Again, not as satisfying as getting him thrown out or having his thumbs cut off, but very effective and made the point!

I applaud this passive-aggressive approach, because God only knows why you would pay $7.50 (at the very least) to see a movie yet spend time on your phone while doing it.

You began, spectacularly enough, with the excellent “Bottle Rocket”, a film we consider to be your finest work to date. No doubt others would agree that the striking originality of your premise and vision was most effective in this seminal work. Subsequent films - “Rushmore”, “The Royal Tenenbaums”, “The Life Aquatic” - have been good fun but somewhat disappointing - perhaps increasingly so. These follow-ups have all concerned themselves with the theme we like to call “the enervated family of origin”©, from which springs diverse subplots also largely concerned with the failure to fulfill early promise. Again, each film increasingly relies on eccentric visual detail, period wardrobe, idiosyncratic and overwrought set design, and music supervision that leans heavily on somewhat obscure 60’s “British Invasion” tracks a-jangle with twelve-string guitars, harpsichords and mandolins. The company of players, while excellent, retains pretty much the same tone and function from film to film. Indeed, you must be aware that your career as an auteur is mirrored in the lives of your beloved characters as they struggle in vain to duplicate early glories.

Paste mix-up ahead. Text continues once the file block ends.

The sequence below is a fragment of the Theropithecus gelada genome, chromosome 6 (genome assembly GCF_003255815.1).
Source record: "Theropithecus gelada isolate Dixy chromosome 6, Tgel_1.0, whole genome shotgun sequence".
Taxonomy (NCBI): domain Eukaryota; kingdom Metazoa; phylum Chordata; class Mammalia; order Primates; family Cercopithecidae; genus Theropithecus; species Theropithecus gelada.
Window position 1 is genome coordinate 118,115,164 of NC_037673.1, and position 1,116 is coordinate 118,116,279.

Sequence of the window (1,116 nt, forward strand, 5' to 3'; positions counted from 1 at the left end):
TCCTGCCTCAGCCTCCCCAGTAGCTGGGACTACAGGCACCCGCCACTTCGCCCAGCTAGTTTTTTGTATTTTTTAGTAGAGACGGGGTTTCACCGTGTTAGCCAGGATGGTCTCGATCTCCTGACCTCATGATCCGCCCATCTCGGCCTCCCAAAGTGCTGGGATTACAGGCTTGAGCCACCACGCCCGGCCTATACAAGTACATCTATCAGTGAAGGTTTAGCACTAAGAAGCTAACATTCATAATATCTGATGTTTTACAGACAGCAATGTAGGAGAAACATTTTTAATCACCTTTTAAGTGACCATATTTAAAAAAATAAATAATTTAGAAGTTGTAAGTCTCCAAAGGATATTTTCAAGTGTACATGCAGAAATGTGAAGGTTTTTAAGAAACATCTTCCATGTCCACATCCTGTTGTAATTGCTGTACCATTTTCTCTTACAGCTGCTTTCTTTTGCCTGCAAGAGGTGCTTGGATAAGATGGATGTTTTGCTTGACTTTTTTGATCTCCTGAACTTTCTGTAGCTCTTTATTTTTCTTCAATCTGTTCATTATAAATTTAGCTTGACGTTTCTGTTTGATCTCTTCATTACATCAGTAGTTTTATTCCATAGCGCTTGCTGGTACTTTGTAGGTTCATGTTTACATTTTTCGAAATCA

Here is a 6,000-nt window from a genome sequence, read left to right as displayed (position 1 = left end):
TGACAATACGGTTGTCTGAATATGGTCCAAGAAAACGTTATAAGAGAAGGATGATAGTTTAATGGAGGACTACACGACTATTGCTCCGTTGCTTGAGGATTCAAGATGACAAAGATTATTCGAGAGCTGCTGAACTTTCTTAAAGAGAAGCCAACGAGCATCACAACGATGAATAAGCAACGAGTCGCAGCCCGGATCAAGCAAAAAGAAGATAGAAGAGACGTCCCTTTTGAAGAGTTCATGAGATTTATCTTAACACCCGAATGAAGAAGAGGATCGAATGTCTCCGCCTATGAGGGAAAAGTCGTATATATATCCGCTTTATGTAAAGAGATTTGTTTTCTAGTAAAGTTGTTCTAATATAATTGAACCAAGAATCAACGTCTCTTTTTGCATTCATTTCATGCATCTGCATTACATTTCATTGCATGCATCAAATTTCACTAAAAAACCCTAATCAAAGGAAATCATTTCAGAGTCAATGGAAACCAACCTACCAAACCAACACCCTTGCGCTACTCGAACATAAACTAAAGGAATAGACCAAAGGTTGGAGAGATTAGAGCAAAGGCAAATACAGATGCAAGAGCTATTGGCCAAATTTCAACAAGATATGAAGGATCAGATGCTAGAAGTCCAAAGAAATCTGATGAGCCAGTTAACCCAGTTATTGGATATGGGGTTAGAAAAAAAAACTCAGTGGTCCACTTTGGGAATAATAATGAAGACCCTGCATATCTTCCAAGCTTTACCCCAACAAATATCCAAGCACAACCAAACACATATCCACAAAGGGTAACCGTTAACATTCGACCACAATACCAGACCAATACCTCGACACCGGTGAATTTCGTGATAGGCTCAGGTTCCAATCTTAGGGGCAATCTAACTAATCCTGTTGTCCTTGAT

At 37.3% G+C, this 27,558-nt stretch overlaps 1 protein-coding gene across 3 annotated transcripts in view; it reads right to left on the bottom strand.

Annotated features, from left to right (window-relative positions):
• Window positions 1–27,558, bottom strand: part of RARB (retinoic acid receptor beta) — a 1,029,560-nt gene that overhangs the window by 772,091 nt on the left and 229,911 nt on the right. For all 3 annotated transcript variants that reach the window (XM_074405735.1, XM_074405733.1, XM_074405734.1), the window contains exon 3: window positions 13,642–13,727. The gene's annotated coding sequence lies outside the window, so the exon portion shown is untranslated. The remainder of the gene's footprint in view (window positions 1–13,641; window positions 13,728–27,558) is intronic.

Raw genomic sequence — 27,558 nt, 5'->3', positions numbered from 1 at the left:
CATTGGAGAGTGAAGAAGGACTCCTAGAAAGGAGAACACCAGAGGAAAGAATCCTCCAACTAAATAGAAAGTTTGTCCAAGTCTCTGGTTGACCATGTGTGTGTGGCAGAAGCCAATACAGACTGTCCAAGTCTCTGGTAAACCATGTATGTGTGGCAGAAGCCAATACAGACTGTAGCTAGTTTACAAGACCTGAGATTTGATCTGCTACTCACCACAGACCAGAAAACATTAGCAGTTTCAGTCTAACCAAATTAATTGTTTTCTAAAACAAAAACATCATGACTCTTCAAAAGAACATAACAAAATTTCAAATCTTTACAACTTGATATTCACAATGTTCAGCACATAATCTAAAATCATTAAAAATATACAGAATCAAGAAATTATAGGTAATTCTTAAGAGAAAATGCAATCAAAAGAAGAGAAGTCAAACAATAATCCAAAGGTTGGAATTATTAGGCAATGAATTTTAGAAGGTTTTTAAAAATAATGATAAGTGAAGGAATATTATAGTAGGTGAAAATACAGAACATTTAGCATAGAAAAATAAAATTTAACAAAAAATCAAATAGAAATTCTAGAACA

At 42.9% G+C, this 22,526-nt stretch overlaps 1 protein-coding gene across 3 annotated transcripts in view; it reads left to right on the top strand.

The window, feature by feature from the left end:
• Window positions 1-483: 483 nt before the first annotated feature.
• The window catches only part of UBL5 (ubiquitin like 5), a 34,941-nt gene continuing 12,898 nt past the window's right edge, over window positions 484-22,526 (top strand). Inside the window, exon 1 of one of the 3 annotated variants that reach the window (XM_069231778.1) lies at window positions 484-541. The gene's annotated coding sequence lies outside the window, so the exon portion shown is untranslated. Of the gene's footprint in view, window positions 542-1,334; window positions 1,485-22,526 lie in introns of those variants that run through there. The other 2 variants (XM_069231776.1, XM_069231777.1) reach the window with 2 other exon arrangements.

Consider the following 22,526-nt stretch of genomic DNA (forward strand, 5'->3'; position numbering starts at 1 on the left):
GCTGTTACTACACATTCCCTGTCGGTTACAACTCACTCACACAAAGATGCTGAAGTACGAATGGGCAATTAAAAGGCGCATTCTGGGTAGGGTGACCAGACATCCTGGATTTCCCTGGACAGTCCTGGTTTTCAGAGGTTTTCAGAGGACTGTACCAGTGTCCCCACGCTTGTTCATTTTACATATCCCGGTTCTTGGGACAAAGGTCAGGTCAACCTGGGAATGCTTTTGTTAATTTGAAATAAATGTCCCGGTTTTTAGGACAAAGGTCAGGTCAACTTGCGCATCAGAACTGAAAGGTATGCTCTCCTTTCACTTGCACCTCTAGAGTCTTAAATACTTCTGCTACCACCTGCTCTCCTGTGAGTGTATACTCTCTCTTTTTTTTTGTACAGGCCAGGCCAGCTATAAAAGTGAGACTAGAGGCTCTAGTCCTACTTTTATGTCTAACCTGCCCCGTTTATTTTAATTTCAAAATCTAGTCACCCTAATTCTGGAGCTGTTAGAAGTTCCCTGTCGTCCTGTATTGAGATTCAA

Remember when Steely Dan wrote Wes Anderson a letter and it was glorious? I forgot that Steely Dan and I are totally on the same page when it comes to Wes Anderson preferences. They are also extremely astute writers, particularly on the topic of film. (via elisabethdonnelly)

Host Seth Rogen Kicks of the 2012 Spirit Awards (by filmindependent)

Seth Rogen for 2013 Academy Awards host, especially if Chris Rock isn’t available. Rock would be first choice, but get someone who’s had to be funny in at least the past decade.

shirtoid:

We Can’t Stop Here by Jimiyo is $10 today only (2/20) at TeeFury

the best touch in that movie that even I didn’t notice right off the bat and still marvel about more than a year later.

inothernews:

Still can’t get over how awesome Inception is.

Script, special effects, and such aside, my favorite touch in that movie is using an Edith Piaf song (“Non, Je Ne Regrette Rien”) as the “kick” tune for everyone to wake up because Marion Cotillard (Mal, Cobb’s dead wife) won an Oscar for playing Piaf in La Vie en Rose.